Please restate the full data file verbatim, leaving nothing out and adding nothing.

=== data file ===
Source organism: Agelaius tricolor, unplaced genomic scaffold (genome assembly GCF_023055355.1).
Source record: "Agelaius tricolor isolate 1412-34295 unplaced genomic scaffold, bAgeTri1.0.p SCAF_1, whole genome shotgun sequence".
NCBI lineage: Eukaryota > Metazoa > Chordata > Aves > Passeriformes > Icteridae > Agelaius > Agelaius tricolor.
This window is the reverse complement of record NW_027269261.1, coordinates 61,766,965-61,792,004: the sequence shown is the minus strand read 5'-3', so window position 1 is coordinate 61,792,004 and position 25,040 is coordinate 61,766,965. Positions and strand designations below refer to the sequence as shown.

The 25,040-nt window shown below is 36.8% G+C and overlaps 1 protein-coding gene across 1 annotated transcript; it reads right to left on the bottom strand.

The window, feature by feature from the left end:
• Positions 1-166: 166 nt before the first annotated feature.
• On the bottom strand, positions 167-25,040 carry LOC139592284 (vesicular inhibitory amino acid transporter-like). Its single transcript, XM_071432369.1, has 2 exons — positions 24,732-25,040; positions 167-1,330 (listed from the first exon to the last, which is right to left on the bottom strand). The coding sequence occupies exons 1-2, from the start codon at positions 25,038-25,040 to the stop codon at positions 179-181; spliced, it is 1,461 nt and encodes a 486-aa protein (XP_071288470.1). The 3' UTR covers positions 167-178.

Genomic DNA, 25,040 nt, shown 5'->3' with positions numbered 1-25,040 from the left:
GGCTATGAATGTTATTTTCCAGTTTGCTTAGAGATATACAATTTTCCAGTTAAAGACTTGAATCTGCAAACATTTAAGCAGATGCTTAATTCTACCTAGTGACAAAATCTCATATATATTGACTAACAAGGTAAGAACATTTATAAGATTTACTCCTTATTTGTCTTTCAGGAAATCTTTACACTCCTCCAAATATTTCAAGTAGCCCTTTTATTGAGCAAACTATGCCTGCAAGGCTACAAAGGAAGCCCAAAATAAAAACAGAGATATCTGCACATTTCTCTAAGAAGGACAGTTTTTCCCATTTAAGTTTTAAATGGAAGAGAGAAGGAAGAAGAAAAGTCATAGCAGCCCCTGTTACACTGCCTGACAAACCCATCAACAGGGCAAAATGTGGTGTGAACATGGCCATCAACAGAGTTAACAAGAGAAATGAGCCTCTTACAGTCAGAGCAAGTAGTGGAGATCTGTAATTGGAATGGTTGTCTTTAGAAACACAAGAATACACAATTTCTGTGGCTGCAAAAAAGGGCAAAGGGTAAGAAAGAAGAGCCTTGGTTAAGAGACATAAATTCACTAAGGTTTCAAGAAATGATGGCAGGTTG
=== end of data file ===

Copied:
Source organism: Agelaius tricolor, unplaced genomic scaffold (genome assembly GCF_023055355.1).
Source record: "Agelaius tricolor isolate 1412-34295 unplaced genomic scaffold, bAgeTri1.0.p SCAF_1, whole genome shotgun sequence".
NCBI lineage: Eukaryota > Metazoa > Chordata > Aves > Passeriformes > Icteridae > Agelaius > Agelaius tricolor.
This window is the reverse complement of record NW_027269261.1, coordinates 61,766,965-61,792,004: the sequence shown is the minus strand read 5'-3', so window position 1 is coordinate 61,792,004 and position 25,040 is coordinate 61,766,965. Positions and strand designations below refer to the sequence as shown.

The 25,040-nt window shown below is 36.8% G+C and overlaps 1 protein-coding gene across 1 annotated transcript; it reads right to left on the bottom strand.

The window, feature by feature from the left end:
• Positions 1-166: 166 nt before the first annotated feature.
• On the bottom strand, positions 167-25,040 carry LOC139592284 (vesicular inhibitory amino acid transporter-like). Its single transcript, XM_071432369.1, has 2 exons — positions 24,732-25,040; positions 167-1,330 (listed from the first exon to the last, which is right to left on the bottom strand). The coding sequence occupies exons 1-2, from the start codon at positions 25,038-25,040 to the stop codon at positions 179-181; spliced, it is 1,461 nt and encodes a 486-aa protein (XP_071288470.1). The 3' UTR covers positions 167-178.

Genomic DNA, 25,040 nt, shown 5'->3' with positions numbered 1-25,040 from the left:
GGCTATGAATGTTATTTTCCAGTTTGCTTAGAGATATACAATTTTCCAGTTAAAGACTTGAATCTGCAAACATTTAAGCAGATGCTTAATTCTACCTAGTGACAAAATCTCATATATATTGACTAACAAGGTAAGAACATTTATAAGATTTACTCCTTATTTGTCTTTCAGGAAATCTTTACACTCCTCCAAATATTTCAAGTAGCCCTTTTATTGAGCAAACTATGCCTGCAAGGCTACAAAGGAAGCCCAAAATAAAAACAGAGATATCTGCACATTTCTCTAAGAAGGACAGTTTTTCCCATTTAAGTTTTAAATGGAAGAGAGAAGGAAGAAGAAAAGTCATAGCAGCCCCTGTTACACTGCCTGACAAACCCATCAACAGGGCAAAATGTGGTGTGAACATGGCCATCAACAGAGTTAACAAGAGAAATGAGCCTCTTACAGTCAGAGCAAGTAGTGGAGATCTGTAATTGGAATGGTTGTCTTTAGAAACACAAGAATACACAATTTCTGTGGCTGCAAAAAAGGGCAAAGGGTAAGAAAGAAGAGCCTTGGTTAAGAGACATAAATTCACTAAGGTTTCAAGAAATGATGGCAGGTTG